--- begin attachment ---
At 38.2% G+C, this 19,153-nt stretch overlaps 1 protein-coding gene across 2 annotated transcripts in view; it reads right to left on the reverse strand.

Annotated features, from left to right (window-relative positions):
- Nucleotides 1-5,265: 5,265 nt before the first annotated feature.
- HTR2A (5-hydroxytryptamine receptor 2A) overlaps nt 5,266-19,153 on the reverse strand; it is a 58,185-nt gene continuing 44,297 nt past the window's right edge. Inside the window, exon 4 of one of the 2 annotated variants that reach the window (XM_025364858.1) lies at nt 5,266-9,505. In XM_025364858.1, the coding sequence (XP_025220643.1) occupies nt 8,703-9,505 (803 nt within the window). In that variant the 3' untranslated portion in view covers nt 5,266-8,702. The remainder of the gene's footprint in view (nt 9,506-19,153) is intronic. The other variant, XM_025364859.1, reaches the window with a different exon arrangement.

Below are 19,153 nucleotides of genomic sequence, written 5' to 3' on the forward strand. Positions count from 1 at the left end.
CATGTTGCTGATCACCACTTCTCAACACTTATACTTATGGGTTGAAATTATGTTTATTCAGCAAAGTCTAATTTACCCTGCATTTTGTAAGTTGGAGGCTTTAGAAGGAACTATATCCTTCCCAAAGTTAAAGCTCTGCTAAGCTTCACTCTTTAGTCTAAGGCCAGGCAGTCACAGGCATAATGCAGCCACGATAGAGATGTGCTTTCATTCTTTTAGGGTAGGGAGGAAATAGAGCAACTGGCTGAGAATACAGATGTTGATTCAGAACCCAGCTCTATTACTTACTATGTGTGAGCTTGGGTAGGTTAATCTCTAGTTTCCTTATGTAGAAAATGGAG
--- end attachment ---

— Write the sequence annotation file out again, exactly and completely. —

At 38.2% G+C, this 19,153-nt stretch overlaps 1 protein-coding gene across 2 annotated transcripts in view; it reads right to left on the reverse strand.

Annotated features, from left to right (window-relative positions):
- Nucleotides 1-5,265: 5,265 nt before the first annotated feature.
- HTR2A (5-hydroxytryptamine receptor 2A) overlaps nt 5,266-19,153 on the reverse strand; it is a 58,185-nt gene continuing 44,297 nt past the window's right edge. Inside the window, exon 4 of one of the 2 annotated variants that reach the window (XM_025364858.1) lies at nt 5,266-9,505. In XM_025364858.1, the coding sequence (XP_025220643.1) occupies nt 8,703-9,505 (803 nt within the window). In that variant the 3' untranslated portion in view covers nt 5,266-8,702. The remainder of the gene's footprint in view (nt 9,506-19,153) is intronic. The other variant, XM_025364859.1, reaches the window with a different exon arrangement.

Below are 19,153 nucleotides of genomic sequence, written 5' to 3' on the forward strand. Positions count from 1 at the left end.
CATGTTGCTGATCACCACTTCTCAACACTTATACTTATGGGTTGAAATTATGTTTATTCAGCAAAGTCTAATTTACCCTGCATTTTGTAAGTTGGAGGCTTTAGAAGGAACTATATCCTTCCCAAAGTTAAAGCTCTGCTAAGCTTCACTCTTTAGTCTAAGGCCAGGCAGTCACAGGCATAATGCAGCCACGATAGAGATGTGCTTTCATTCTTTTAGGGTAGGGAGGAAATAGAGCAACTGGCTGAGAATACAGATGTTGATTCAGAACCCAGCTCTATTACTTACTATGTGTGAGCTTGGGTAGGTTAATCTCTAGTTTCCTTATGTAGAAAATGGAG